If analyzed values for the diet fall within the normal range (between 0.52 and 0.68% in the example), no further action is necessary. However, if the level of all or any one of the nutrients fall outside the normal range and proper sampling procedures were used, submit a portion of the retained sample to the same laboratory for a repeat analysis. If the results from the second analysis also fall outside the normal range, a feed quality problem may exist. It should also be noted that if the concentration of a nutrient is consistently below or above the expected value there is a problem within the feed manufacturing process. Problems could be the result of a poor formula, improper mixing and handling procedures, a forgotten ingredient, or nutrient variation in ingredients.
Refer to PIG Factsheet # 07-06-07 (Utilization of Weather-Stressed Feedstuffs in Swine Diets) for guidelines on interpreting results of mycotoxin analyses.
There should be an agreement in place prior to the purchase of any complete feed or ingredients like soybean meal and DDGS that addresses the compensation policy if nutrient concentrations fall outside the range of acceptable limits based on a specified analytical method. Product specification sheets should be developed for both feed and ingredient purchases and included as part of the agreement. Custom trading rules and law (for example, those for soybean from the National Oilseed Processors Association) afford producers remedies to problems associated with products that do not meet purchase specification. If product quality does not meet the agreed specification, contact the supplier. Other options for the buyer to resolve quality issues include rejection of the ingredient or feed, deficiency claims, negotiation, changing vendors, consideration of penalties, and product liability coverage . Details concerning these options are available in the NPPC Feed Purchasing Manual (http://www.porkgateway.org).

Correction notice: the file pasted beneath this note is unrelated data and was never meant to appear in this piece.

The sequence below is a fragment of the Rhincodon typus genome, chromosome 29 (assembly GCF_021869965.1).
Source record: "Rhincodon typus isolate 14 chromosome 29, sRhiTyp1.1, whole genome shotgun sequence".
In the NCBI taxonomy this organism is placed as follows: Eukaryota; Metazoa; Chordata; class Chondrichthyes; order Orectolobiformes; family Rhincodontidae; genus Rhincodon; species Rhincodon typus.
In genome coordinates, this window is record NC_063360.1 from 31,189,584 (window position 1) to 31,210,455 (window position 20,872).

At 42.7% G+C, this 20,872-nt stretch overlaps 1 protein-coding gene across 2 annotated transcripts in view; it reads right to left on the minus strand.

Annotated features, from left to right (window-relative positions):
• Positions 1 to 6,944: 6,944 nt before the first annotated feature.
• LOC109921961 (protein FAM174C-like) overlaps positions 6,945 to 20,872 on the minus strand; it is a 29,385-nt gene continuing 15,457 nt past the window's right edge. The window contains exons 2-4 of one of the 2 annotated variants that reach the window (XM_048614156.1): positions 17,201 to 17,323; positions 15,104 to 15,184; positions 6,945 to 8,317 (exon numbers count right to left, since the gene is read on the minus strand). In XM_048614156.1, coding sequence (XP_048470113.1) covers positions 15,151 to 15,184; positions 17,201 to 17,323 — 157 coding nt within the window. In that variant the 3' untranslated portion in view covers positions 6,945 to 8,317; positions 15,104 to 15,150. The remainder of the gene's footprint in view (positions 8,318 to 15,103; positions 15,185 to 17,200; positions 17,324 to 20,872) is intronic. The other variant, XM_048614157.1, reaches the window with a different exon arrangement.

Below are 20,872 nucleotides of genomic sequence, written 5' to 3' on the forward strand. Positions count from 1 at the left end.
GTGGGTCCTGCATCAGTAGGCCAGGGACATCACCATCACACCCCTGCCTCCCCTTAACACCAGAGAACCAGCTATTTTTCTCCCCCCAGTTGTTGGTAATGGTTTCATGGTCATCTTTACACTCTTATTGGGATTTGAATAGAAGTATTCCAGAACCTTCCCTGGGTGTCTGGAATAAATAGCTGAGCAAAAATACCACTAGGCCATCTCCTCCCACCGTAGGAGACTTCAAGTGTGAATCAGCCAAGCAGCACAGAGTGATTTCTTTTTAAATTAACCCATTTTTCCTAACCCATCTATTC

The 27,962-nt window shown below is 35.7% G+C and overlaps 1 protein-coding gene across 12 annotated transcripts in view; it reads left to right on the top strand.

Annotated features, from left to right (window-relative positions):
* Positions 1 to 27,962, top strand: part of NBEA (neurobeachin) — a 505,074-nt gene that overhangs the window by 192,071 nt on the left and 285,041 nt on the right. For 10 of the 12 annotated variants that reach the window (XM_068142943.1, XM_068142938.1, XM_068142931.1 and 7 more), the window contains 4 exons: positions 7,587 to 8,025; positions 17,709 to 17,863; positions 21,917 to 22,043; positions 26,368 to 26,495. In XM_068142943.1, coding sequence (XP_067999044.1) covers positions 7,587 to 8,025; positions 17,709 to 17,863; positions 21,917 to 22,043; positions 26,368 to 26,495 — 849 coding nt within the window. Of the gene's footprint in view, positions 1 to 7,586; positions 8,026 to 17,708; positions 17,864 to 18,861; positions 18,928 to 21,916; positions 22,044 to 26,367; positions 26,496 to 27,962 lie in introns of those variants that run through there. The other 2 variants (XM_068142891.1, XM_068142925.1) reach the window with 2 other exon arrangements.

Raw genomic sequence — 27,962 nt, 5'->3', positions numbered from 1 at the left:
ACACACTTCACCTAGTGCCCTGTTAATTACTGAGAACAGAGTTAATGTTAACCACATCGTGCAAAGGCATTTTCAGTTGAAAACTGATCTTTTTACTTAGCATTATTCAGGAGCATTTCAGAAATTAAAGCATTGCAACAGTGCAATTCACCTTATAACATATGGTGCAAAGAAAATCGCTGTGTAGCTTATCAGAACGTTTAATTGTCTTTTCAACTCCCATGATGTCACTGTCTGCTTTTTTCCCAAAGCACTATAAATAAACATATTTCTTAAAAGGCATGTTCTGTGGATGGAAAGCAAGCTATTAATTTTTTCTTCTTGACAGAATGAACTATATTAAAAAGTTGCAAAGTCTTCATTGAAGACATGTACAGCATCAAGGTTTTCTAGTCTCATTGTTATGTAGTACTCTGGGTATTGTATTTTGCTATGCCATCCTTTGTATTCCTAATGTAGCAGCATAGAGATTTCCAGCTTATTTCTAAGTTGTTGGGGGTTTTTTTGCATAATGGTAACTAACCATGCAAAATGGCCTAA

Careful attention must be given to the quality of the ingredients used to manufacture swine diets as well as to that of the final diet in order for pigs to perform as expected. Errors in estimating the nutrient content of ingredients or mistakes during the feed manufacturing process can have profound effects on actual diet composition, pig performance and economic outcomes. Monitoring feed and ingredient quality using the guidelines outlined in this factsheet will help producers avoid potential problems with feed.
- Ewan, RC. Analysis of Feeds And Feed Ingredients. Iowa State University of Science and Technology, Ames, Iowa. December 1985. AS-570-B.
- Herrman T, McClure G. How well is feed made on the farm? Feed Management. August 1995. Vol. 46, No.8.
- Cromwell GL, Calvert CC, Cline TR, Crenshaw JD, Crenshaw TD, Easter RA, Ewan RC, Hamilton CR, Hill GM, Lewis AJ, Mahan DC, Miller ER, Nelssen JL, Pettigrew JE, Tribble LF, Veum TL, Yen JT. Variability Among Sources and Laboratories in Nutrient Analyses of Corn and Soybean Meal. J Anim Sci. 1999. 77:3262-3273.
- Stein, HH. and Shurson GC. The use and application of distillers dried grains with solubles in swine diets. J. Anim. Sci. 2009. 87:1292-1303.
- NPPC. 1996. Feed Purchasing Manual. National Pork Producers Council publication #04257, 12/96.
- Tokach, M. 2009. Personal communication.
- Stark, C. 2010. Personal communication.
- AAFCO. Feed Inspector’s Manual. Official Publication Association of American Feed Control Official Incorporated. Second edition, May 1, 2000. Chapter 3, pages 1-27.